Maldives president orders probe into violence accompanying rise to power

[JURIST] Maldives President Mohammed Waheed Hassan [official profile] appointed a commission on Wednesday to investigate the violence that accompanied his rise to power. Hassan assumed power of Maldives when former president Mohamed Nasheed resigned [JURIST report] on February 7 following weeks of protests. Nasheed claims he was forced from office in a coup. Supporters of Nasheed took to the streets after his ouster and burned down government buildings in violent demonstrations. The three-member commission was appointed [AP report] by Hassan following criticism from international organizations including the UN. The UN Development Program [official website] called for an investigation [press release] into the violence after a visit to the country by UN Assistant Secretary-General for Political Affairs Oscar Fernandez-Taranco early this month.

The Maldives has faced ongoing unrest since January when the military arrested the chief justice [JURIST report] of the nation's criminal court, Judge Abdulla Mohamed, after he released a detained opposition leader. Last month, the UN called for Mohamed's release [JURIST report] days after the Maldives Minister of Foreign Affairs [official website] asked the UN to help them resolve [JURIST report] what they called a judicial system failure. The same week, a group of Maldives lawyers submitted [JURIST report] the case to the International Criminal Court (ICC) [official website], calling Mohamed's continued detention a violation of the International Convention on the Protection of all Persons against Enforced Disappearance [text]. In the country's first democratic elections in 2008, Nasheed defeated longtime political opponent Maumoon Abdul Gayoon [BBC profile], ending his 30-year rule. During street protests, some worried that the violence may have been a coup attempt by Gayoon, but the government has denied such claims [Reuters report].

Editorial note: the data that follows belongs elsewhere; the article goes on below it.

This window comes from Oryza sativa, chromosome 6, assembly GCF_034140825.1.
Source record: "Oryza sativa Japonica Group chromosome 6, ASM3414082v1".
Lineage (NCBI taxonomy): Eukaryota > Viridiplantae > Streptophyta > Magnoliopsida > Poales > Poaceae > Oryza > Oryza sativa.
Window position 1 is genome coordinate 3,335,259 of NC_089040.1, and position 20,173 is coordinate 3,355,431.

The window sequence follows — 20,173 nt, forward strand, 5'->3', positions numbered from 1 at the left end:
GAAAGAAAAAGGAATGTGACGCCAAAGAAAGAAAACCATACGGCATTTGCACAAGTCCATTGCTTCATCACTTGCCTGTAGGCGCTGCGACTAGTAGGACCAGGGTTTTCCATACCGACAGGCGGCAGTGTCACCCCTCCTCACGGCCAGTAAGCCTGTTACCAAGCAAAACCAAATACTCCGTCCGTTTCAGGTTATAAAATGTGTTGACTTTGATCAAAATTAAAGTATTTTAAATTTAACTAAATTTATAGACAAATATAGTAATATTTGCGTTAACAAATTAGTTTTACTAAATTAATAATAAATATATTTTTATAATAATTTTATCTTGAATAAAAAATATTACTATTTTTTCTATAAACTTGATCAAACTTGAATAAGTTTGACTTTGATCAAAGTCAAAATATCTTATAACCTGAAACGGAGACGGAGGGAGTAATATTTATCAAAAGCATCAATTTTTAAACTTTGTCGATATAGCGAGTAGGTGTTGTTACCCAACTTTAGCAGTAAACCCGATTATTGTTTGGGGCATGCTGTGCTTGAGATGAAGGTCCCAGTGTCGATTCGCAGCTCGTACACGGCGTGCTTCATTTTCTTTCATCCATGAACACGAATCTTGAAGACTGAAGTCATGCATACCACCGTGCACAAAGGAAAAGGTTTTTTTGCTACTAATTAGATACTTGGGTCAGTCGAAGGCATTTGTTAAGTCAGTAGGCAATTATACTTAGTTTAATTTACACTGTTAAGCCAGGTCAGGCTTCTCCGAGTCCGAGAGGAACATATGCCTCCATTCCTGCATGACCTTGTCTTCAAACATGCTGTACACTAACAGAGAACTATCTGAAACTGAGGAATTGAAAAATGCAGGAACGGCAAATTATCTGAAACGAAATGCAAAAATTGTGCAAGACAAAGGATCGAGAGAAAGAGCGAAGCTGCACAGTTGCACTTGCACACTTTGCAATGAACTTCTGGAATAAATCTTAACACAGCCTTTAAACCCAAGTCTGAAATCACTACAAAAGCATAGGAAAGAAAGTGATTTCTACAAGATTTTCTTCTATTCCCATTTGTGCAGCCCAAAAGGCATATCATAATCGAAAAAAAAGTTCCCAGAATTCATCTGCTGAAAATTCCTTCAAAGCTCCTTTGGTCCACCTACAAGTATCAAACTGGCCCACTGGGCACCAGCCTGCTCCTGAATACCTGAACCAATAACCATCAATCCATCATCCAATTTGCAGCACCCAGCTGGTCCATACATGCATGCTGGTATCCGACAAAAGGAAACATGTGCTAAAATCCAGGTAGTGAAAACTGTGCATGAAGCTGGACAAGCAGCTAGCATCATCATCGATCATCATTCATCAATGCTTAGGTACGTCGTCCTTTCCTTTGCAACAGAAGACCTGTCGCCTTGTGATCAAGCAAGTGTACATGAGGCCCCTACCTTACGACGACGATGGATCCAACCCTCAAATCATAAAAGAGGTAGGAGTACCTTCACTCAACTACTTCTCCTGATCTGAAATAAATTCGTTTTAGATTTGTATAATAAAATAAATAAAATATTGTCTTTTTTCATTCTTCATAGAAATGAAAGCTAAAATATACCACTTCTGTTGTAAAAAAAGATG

About Paper Chase

Paper Chase is JURIST's real-time legal news service, powered by a team of 30 law student reporters and editors led by law professor Bernard Hibbitts at the University of Pittsburgh School of Law. As an educational service, Paper Chase is dedicated to presenting important legal news and materials rapidly, objectively and intelligibly in an accessible format.

© Copyright JURIST Legal News and Research Services, Inc., 2013.